Everyone wants power and everyone is in a constant duplicitous game to gain more power at the expense of others, according to Greene, a screenwriter and former editor at Esquire (Elffers, a book packager, designed the volume, with its attractive marginalia). We live today as courtiers once did in royal courts: we must appear civil while attempting to crush all those around us. This power game can be played well or poorly, and in these 48 laws culled from the history and wisdom of the world’s greatest power players are the rules that must be followed to win. These laws boil down to being as ruthless, selfish, manipulative, and deceitful as possible. Each law, however, gets its own chapter: “Conceal Your Intentions,” “Always Say Less Than Necessary,” “Pose as a Friend, Work as a Spy,” and so on. Each chapter is conveniently broken down into sections on what happened to those who transgressed or observed the particular law, the key elements in this law, and ways to defensively reverse this law when it’s used against you. Quotations in the margins amplify the lesson being taught. While compelling in the way an auto accident might be, the book is simply nonsense. Rules often contradict each other. We are told, for instance, to “be conspicuous at all cost,” then told to “behave like others.” More seriously, Greene never really defines “power,” and he merely asserts, rather than offers evidence for, the Hobbesian world of all against all in which he insists we live. The world may be like this at times, but often it isn’t. To ask why this is so would be a far more useful project.

If the authors are serious, this is a silly, distasteful book. If they are not, it’s a brilliant satire.

Pub Date: Sept. 1, 1998

ISBN: 0-670-88146-5

Page Count: 430

Publisher: Viking

Review Posted Online: May 20, 2010

Kirkus Reviews Issue: July 15, 1998

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Striking research showing the immense complexity of ordinary thought and revealing the identities of the gatekeepers in our...


A psychologist and Nobel Prize winner summarizes and synthesizes the recent decades of research on intuition and systematic thinking.

The author of several scholarly texts, Kahneman (Emeritus Psychology and Public Affairs/Princeton Univ.) now offers general readers not just the findings of psychological research but also a better understanding of how research questions arise and how scholars systematically frame and answer them. He begins with the distinction between System 1 and System 2 mental operations, the former referring to quick, automatic thought, the latter to more effortful, overt thinking. We rely heavily, writes, on System 1, resorting to the higher-energy System 2 only when we need or want to. Kahneman continually refers to System 2 as “lazy”: We don’t want to think rigorously about something. The author then explores the nuances of our two-system minds, showing how they perform in various situations. Psychological experiments have repeatedly revealed that our intuitions are generally wrong, that our assessments are based on biases and that our System 1 hates doubt and despises ambiguity. Kahneman largely avoids jargon; when he does use some (“heuristics,” for example), he argues that such terms really ought to join our everyday vocabulary. He reviews many fundamental concepts in psychology and statistics (regression to the mean, the narrative fallacy, the optimistic bias), showing how they relate to his overall concerns about how we think and why we make the decisions that we do. Some of the later chapters (dealing with risk-taking and statistics and probabilities) are denser than others (some readers may resent such demands on System 2!), but the passages that deal with the economic and political implications of the research are gripping.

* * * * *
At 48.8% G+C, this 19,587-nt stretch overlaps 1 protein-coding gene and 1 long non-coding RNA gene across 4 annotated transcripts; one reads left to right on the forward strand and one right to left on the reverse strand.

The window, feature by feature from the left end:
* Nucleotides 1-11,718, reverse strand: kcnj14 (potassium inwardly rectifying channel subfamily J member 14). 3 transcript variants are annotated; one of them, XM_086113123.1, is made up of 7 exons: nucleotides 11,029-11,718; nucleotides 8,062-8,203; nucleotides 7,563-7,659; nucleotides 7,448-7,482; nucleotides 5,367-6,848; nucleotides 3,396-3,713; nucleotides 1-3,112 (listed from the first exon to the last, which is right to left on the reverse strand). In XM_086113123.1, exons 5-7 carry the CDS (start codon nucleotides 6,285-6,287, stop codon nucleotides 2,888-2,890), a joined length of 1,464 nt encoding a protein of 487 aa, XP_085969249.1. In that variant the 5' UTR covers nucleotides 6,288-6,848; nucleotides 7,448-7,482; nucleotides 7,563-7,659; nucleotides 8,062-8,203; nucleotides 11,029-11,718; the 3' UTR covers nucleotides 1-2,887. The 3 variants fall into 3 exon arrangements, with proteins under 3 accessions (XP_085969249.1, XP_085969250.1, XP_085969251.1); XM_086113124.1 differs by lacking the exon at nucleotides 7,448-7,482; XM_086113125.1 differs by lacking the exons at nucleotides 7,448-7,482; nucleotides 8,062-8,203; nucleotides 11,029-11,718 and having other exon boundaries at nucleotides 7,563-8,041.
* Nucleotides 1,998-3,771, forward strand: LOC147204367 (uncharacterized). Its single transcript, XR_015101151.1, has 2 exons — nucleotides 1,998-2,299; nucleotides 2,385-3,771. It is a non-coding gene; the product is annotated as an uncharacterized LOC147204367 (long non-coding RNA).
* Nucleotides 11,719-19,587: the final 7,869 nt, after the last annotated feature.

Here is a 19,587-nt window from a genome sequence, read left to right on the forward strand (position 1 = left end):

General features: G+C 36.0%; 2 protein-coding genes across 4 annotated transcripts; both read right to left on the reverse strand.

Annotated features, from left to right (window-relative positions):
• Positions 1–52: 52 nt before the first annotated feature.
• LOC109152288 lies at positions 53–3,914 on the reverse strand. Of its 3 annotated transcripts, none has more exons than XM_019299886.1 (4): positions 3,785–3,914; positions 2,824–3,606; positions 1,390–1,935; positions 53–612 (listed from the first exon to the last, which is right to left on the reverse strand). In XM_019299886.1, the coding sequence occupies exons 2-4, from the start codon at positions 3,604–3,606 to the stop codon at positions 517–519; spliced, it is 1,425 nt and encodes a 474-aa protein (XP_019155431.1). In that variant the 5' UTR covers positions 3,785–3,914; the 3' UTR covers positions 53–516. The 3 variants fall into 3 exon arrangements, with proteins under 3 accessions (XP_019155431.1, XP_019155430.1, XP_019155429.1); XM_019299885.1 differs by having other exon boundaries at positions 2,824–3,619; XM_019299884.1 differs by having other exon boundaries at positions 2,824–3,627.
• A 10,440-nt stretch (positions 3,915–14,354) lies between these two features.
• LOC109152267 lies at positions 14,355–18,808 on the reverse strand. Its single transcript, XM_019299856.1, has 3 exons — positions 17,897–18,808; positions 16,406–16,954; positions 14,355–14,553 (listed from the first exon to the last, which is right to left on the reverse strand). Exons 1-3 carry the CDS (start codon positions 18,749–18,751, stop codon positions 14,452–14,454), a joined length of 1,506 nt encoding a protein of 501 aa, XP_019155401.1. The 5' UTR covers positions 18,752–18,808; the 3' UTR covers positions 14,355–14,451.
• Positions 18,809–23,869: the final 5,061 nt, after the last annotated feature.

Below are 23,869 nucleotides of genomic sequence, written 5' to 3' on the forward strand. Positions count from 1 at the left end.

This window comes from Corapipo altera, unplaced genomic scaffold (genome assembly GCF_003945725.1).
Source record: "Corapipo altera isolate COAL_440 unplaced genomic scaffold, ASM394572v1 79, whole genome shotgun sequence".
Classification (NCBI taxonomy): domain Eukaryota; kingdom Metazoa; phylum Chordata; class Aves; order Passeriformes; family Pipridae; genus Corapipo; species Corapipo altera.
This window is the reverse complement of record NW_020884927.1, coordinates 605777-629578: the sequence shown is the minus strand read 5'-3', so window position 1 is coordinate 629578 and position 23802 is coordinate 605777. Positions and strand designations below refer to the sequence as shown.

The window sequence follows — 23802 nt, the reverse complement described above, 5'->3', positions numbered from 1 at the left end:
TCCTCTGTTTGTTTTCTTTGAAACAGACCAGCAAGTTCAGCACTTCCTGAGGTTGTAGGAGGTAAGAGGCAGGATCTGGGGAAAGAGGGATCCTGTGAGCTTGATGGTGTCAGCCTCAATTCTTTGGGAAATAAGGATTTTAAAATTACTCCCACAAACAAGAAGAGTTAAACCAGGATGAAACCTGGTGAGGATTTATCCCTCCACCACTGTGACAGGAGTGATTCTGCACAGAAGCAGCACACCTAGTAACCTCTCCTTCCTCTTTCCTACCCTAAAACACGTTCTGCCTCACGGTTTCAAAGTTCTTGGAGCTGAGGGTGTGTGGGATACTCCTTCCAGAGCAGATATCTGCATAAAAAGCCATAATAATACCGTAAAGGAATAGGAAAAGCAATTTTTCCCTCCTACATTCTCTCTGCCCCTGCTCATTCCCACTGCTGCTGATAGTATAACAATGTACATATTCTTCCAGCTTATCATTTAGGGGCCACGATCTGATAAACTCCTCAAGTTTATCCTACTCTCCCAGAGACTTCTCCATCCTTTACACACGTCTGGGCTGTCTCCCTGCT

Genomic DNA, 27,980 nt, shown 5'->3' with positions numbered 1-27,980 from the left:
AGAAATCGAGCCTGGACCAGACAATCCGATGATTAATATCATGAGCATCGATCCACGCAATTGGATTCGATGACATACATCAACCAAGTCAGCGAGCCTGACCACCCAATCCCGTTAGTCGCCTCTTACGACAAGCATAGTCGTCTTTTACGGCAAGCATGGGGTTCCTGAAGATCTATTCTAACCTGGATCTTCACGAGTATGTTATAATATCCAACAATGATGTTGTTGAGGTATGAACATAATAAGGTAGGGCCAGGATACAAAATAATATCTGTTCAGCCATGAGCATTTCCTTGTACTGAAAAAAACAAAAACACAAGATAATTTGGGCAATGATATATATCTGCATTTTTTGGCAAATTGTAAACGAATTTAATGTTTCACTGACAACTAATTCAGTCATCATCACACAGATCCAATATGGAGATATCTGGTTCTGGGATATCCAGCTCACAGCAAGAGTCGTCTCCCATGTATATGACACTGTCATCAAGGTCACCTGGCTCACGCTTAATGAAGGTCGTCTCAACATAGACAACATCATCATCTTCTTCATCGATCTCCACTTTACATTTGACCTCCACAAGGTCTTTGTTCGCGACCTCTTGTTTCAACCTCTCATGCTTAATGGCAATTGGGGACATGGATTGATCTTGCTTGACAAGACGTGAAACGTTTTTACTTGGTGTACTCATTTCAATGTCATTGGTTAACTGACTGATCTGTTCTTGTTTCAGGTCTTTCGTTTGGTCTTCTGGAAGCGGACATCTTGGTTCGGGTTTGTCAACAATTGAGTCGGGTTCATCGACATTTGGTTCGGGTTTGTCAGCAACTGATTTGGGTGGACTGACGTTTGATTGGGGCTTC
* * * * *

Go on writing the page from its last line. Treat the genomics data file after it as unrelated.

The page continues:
Striking research showing the immense complexity of ordinary thought and revealing the identities of the gatekeepers in our minds.

Pub Date: Nov. 1, 2011

ISBN: 978-0-374-27563-1

Page Count: 512

Publisher: Farrar, Straus and Giroux

Review Posted Online: Sept. 4, 2011

Kirkus Reviews Issue: Sept. 15, 2011